Ladies and gentlemen of the Santa Barbara Architectural Board of Review:
I want you all to know why the ABR’s vote on Chik-fil-A affected me personally.
I was born in Rheine, Germany, in 1935, the same year that the Nuremberg Laws, which curtailed Jewish life in Germany, were passed. There were heavy penalties if anyone broke them.
Among other sections in the laws, some made it impossible for Jews to earn even a meager living. My dad and his brothers, as were their ancestors before them, were respected cattle dealers in North Rhein. The Nuremberg Laws made it a criminal activity for gentiles to do business with Jews. My dad and his brothers now couldn’t buy or sell cattle to gentile farmers. There were few, if any, Jewish farmers.
The laws made it a crime for gentiles to sell raw materials to Jewish businesses. Jewish shoemakers could not obtain leather or rubber for heels and soles. Jewish candy makers could not obtain milk, sugar and other candy ingredients. Jewish doctors could not obtain medicines, nor treat gentile patients. Jews lost all government-affiliated jobs, from clerk to university president.
In later years, the laws were expanded and Jewish businesses, including the largest department store chain in Germany, were literally stolen for miniscule amounts of money and turned over to Nazi Party members or to the party itself.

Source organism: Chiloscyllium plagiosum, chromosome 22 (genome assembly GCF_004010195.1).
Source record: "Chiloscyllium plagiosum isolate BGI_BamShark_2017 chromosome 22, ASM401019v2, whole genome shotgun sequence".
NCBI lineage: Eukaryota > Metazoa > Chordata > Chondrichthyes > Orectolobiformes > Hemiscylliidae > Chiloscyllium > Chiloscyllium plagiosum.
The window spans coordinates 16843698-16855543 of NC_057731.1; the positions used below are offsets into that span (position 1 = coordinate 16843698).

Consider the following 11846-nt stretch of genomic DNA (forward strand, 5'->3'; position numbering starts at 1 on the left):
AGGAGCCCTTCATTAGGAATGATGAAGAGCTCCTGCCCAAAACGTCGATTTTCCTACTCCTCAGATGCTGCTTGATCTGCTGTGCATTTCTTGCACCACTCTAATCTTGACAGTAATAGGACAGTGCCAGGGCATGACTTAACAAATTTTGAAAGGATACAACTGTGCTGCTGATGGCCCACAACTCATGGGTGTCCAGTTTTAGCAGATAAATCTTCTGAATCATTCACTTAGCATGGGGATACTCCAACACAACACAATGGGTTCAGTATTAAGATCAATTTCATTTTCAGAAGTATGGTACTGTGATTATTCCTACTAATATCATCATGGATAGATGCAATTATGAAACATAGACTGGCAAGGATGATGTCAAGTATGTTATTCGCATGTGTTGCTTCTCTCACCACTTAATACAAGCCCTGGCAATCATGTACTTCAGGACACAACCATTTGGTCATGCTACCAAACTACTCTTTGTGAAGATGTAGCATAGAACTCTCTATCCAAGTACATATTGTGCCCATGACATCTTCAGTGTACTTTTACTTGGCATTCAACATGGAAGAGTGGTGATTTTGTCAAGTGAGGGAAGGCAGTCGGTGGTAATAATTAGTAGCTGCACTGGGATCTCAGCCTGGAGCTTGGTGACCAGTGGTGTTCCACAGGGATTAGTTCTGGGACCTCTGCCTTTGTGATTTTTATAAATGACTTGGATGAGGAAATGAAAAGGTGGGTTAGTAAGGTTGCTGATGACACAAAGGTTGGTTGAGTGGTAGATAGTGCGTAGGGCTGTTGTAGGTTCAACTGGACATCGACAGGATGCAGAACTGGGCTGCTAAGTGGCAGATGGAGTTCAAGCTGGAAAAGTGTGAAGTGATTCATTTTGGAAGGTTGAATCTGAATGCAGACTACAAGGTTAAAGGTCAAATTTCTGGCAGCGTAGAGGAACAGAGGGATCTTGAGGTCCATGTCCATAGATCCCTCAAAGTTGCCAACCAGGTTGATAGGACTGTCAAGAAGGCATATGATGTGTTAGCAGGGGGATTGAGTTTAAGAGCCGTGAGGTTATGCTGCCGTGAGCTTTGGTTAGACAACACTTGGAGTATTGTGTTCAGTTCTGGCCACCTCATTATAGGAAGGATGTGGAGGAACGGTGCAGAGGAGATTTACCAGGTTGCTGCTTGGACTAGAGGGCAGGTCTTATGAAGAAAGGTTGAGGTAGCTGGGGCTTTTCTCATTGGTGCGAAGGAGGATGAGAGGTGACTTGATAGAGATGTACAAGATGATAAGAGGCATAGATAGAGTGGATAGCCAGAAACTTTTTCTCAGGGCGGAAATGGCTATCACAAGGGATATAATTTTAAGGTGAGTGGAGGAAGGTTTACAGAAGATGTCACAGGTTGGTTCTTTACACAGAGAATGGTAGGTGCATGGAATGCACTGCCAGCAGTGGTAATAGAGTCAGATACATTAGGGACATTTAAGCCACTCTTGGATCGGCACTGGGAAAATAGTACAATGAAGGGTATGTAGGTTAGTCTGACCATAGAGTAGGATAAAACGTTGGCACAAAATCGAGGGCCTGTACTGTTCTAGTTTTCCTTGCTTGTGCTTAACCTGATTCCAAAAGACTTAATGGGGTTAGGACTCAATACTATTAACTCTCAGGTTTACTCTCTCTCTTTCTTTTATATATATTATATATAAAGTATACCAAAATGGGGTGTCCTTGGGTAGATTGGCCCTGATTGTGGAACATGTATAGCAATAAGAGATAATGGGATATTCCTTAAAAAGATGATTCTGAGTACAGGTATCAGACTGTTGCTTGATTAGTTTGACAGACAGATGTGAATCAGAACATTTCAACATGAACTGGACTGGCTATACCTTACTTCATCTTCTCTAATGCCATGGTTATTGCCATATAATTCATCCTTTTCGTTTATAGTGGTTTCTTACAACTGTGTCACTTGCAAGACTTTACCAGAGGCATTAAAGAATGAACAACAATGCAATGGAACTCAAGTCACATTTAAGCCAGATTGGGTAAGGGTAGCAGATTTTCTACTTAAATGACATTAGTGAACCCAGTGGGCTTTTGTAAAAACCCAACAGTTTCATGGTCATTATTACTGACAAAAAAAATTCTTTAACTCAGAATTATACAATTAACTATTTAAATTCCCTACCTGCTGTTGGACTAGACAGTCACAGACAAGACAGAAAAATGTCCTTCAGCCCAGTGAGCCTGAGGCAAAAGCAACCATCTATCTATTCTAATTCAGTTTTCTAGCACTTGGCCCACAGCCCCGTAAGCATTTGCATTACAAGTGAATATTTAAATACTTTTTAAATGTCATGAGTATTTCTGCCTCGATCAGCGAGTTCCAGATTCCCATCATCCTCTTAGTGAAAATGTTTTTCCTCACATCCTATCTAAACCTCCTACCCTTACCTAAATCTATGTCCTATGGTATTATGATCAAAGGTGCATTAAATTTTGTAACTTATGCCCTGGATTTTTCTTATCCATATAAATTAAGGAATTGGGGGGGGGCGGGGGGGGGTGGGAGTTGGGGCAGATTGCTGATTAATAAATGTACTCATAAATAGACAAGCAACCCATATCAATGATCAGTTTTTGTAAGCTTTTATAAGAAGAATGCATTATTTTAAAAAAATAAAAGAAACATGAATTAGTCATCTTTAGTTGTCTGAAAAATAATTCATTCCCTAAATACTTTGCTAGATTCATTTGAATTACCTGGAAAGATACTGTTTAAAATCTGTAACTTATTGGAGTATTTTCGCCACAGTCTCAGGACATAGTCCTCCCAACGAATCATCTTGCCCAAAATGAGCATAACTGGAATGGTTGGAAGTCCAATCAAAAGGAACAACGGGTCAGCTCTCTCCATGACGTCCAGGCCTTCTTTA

Any gentile who helped Jews were warned — once. The second time and it was off to jail. A Nazi Party member in my mom’s hometown of Sinzenich was expelled from the Nazi Party for lending money to my family and playing cards with them. I have an official copy of his official expulsion document.
When I learned that certain ABR members had used Chick-fil-A President Dan Cathy’s religious (not political) views as means of preventing the opening of his legal business and also had attacked his constitutional guaranteed right of free speech, I was immediately taken back to what had happened to my family under totalitarian rule. I was angry!
All five members of the ABR, including Stephanie Poole, Christopher Gilliland and Kirk Gradin, whose excuses for abstaining do not ring true and who abstained in the vote for a staff approved and minor change in the store’s landscaping, should be given the chance to resign before all are fired.
Bettie Weiss showed herself to be the professional that she is by overruling this terrible injustice to Cathy. She is entitled to well-deserved congratulations from the people of Santa Barbara, whom she has served so well for many years.